2013. január 29., kedd

Driver's compartment ready

Just finished the driver's compartment at the weekend. The chipping and other fancy "weathering" stuff was intentionally kept to minimum as the vehicle was quite a new one. Some dry-brushing on the steering and braking system is hardly visible on the photos. Next time I'll spray a much lighter shade of both the green and red-brown but this time I didn't want to spend more time with a part which won't be visible. Now it comes to the funny parts: the hull. With lots of PE and worries.

2013. január 13., vasárnap


I've painted the drivers compartment. I hesitated a lot what colors to use as the vehicle is a late war model but based on the same basis as the Pz 38(t) tanks. But I'm quite sure that it wasn't constructed by "cutting down the tank parts and welding on the flak parts" method so the early war Czech paint scheme was not good for my purpose. Instead I decided to use the red-oxide floor, Elfenbein walls and green machinery as an alternative. No clue how exact it is historically (I guess not too much) but it seems to be a probable alternative - and not to forget: it won't be visible after finishing the model. The red-oxide color was a gloss paint so I had to overspray it several times with flat cote but with moderate succes. My explanation of the result is that the floor was greasy and oily... the wall is not purely white but the lighting and the camera of my iPhone resulted in a much lighter color than it is in reality.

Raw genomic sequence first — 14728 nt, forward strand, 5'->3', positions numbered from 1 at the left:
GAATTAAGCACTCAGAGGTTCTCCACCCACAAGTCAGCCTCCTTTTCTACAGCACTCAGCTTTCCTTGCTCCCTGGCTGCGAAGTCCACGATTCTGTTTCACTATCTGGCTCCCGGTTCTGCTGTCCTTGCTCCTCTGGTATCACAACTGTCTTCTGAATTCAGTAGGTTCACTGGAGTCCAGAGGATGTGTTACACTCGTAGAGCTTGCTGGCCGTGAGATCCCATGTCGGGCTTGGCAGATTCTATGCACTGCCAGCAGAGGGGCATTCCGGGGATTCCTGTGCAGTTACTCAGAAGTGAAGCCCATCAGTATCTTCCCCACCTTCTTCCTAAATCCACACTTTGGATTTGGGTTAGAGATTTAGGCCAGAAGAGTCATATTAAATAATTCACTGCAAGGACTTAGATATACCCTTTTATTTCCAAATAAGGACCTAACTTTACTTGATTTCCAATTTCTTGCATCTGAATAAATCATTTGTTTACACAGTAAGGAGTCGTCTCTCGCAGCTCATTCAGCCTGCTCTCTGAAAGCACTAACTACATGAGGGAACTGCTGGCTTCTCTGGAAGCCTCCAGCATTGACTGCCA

The green parts look nice with a little shine on them (though the paint was flat as indicated), maybe I could use a lighter shade as the weathering will not be too visible on this color. (note: the exact color codes must be updated to this blog entry)

And finally - after a few years of modelling I first time felt that I've cleaned my airbrush really thoroughly. Sounds a bit odd but it's true - now it shines like diamond and sprays like hell :)